Chances are, watching guide Santos Madero work a streamer is like nothing you've seen before. Instead of the long casts, big mends and extended swings or retrieves most anglers associate with streamer fishing, Madero works short. Really short; with stout, heavy flies intended to get to the bottom fast and move water. Casts are typically quartered upstream into fast water seams, tight to the trees or banks or other cover and are followed by brief swings—sometimes as little as a second or two—which are punctuated by short, relatively sharp jerks on the line or where the fly is drawn broadside through the target water. And then the whole thing is set in motion again and again, as Madero moves quickly through a run.
Seeing it for the first time, you might be prone, like me, to give a bit of a chuckle. Or glance at your buddy beside you with a bewildered look, wondering who could possibly expect such a fevered, almost violent style of fishing to yield any results. Only then the hookups start coming. And coming. Flies that are smacked onto the surface and seem like they've barely been in the water for even a second are snatched away by hungry, waiting trout.
Fish with Madero regularly, and you'll get used to seeing him pull trophy fish from the most unlikely of places using this tactic—places where it's doubtful you'd be able to present a fly using any other method.
What you're watching isn't some form of streamer wizardry, it's Madero fishing a sculpin pattern properly.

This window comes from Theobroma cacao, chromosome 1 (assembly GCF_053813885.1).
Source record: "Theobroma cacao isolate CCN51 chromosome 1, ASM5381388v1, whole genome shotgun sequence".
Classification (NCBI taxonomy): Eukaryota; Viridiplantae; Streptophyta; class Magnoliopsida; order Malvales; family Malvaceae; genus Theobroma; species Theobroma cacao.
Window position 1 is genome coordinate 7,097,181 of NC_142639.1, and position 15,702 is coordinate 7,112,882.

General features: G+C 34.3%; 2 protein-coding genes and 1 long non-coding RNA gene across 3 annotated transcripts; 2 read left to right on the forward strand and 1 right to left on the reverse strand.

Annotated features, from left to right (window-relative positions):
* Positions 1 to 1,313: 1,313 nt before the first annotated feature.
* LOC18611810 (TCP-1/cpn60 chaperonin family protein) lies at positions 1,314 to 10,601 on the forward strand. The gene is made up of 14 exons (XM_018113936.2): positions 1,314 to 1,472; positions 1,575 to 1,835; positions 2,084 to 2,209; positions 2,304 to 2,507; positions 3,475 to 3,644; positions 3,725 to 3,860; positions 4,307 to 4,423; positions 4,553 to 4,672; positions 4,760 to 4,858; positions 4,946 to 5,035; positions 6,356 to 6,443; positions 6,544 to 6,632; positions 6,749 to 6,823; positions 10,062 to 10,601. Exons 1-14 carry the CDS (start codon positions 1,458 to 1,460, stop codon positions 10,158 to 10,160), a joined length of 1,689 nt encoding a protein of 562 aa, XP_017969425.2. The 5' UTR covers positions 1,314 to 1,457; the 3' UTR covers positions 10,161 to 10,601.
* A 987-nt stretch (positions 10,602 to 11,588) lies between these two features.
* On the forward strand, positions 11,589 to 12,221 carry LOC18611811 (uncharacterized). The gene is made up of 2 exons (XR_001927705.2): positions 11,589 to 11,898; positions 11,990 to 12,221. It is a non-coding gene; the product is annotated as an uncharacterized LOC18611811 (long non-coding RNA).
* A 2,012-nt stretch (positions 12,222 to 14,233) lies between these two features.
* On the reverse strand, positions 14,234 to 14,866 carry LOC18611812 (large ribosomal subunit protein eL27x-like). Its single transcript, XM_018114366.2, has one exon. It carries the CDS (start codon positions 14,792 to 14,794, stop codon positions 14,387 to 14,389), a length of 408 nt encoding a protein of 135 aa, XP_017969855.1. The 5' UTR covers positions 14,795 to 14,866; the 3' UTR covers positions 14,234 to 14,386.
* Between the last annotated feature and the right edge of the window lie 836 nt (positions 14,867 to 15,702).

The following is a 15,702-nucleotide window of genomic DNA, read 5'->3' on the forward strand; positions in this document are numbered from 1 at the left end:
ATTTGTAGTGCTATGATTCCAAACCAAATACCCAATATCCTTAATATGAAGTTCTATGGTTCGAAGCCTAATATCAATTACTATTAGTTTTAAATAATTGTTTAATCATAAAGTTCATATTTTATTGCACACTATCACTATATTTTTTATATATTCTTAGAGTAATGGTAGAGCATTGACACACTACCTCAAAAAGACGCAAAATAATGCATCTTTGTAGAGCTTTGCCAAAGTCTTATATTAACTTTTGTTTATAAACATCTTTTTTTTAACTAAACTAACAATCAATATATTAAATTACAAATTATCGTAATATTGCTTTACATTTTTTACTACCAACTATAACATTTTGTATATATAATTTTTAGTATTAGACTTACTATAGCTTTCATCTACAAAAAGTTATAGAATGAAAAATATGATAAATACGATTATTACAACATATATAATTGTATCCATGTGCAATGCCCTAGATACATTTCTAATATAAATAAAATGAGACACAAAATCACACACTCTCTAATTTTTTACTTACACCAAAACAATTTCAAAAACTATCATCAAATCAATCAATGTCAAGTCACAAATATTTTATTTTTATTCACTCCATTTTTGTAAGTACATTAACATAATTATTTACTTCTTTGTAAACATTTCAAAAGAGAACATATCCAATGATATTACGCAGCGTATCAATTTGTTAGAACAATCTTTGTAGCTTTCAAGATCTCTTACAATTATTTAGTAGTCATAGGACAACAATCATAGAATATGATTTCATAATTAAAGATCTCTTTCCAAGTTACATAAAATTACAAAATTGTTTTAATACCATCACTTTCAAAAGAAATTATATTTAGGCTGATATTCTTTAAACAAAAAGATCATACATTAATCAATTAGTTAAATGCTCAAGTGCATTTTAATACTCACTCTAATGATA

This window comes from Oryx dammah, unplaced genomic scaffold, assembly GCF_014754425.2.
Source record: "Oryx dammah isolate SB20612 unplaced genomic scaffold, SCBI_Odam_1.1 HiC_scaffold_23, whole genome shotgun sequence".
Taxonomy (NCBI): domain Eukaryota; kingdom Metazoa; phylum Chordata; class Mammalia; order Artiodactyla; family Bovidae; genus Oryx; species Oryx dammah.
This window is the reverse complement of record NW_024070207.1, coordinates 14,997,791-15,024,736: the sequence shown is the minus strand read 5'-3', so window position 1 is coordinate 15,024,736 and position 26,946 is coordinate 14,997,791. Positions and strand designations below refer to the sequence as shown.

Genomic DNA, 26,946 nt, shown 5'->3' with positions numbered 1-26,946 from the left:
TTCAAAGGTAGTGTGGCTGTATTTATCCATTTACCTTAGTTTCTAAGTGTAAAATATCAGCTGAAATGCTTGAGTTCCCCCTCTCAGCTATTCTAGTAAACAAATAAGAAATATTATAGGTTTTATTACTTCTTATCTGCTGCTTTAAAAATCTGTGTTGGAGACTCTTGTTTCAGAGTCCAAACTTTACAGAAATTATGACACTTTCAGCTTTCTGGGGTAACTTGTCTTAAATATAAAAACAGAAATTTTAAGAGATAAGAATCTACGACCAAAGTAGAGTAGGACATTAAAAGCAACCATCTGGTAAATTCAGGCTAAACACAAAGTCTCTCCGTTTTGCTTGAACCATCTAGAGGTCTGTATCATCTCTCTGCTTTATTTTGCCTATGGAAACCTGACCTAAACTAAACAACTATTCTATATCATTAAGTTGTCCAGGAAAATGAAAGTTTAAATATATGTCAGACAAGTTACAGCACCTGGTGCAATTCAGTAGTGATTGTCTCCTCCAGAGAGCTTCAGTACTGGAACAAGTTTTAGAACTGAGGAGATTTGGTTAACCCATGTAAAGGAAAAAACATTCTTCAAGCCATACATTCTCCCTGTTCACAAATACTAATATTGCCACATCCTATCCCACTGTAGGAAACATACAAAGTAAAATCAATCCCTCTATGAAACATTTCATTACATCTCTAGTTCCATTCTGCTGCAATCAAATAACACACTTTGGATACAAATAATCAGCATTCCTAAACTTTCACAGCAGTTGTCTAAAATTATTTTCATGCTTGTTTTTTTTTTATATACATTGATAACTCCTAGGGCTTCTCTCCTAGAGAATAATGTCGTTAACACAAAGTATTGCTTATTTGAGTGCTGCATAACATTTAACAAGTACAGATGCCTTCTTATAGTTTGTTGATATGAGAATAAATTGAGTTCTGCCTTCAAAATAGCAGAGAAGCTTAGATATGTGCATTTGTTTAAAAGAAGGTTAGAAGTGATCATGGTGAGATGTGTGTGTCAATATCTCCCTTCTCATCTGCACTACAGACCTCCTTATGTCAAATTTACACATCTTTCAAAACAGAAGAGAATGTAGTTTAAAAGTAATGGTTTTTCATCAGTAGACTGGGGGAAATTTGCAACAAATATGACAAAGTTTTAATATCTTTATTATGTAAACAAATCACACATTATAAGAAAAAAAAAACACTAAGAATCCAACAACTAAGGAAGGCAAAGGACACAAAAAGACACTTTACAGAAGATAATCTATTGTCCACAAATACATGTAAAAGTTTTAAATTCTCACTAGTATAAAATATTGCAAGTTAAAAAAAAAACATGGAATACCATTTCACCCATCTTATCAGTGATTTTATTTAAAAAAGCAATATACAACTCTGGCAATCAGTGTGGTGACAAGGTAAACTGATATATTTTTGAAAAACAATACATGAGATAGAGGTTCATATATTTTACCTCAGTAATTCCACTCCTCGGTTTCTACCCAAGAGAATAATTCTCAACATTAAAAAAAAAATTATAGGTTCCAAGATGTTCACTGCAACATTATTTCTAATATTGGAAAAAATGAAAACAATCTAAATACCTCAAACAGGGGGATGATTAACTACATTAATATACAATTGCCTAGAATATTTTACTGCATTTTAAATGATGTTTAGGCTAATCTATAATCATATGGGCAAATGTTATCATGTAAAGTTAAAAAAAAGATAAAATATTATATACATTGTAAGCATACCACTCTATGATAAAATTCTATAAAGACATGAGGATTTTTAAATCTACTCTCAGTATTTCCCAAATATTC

Streamers, as most anglers know, are intended to imitate a wide variety of larger, swimming prey—leeches, crayfish, hellgrammites and, perhaps most commonly, baitfish. It's to that latter group of swimming prey that sculpins belong. Sculpins, which are found virtually everywhere that trout swim and typically in large numbers, are small baitfish that are an important food source for trout. And while sculpins are typically smaller, they can be as large as 6 or 7 inches long, making them an especially important food source for large trout. It's for this reason that so many popular streamer patterns are intended to imitate or work well as imitations of sculpins—think Sculpzilla, Sex Dungeon, Drunk and Disorderly, the vast majority of bulky, modern articulated flies and, of course, the classic Muddler Minnow.
Two important differences between sculpins and other other swimming baitfish—minnows, small trout, alewives, trout-perch and so on—is that sculpins lack an air bladder (which provides fish buoyancy) and are considered relatively poor swimmers. What sculpins do have, however is large, fanlike pectoral fins and a tapered, flattened body shape which allow them to hug the bottom and stay put, even in most rivers' fastest water. Sculpins are ambush predators that don't move much (most sculpin's entire range is less than 150 feet), but when they do, it is most commonly by dislodging themselves from the bottom and drifting briefly before navigating in short, sharp bursts.
It is these swimming patterns and behaviors of sculpins that make traditional streamer tactics which feature long and consistent retrieves, extended swings and which cover large distances less productive when fishing sculpin patterns. And, it's what makes Madero's method—and others that use short, quartering upstream casts followed by broadside swings or sharp, swift strips—so much more effective.
That's not to say that you can't fish a sculpin pattern using more traditional streamer methods. You can, if for no other reason than most sculpin patterns also serve as good imitations of many other baitfish. But fishing sculpin patterns in a way that imitates sculpin behavior is not only a productive method, but one that often opens up new water for many anglers. It's also a hell of a lot of fun and for that reason alone should be added to your arsenal of streamer tactics.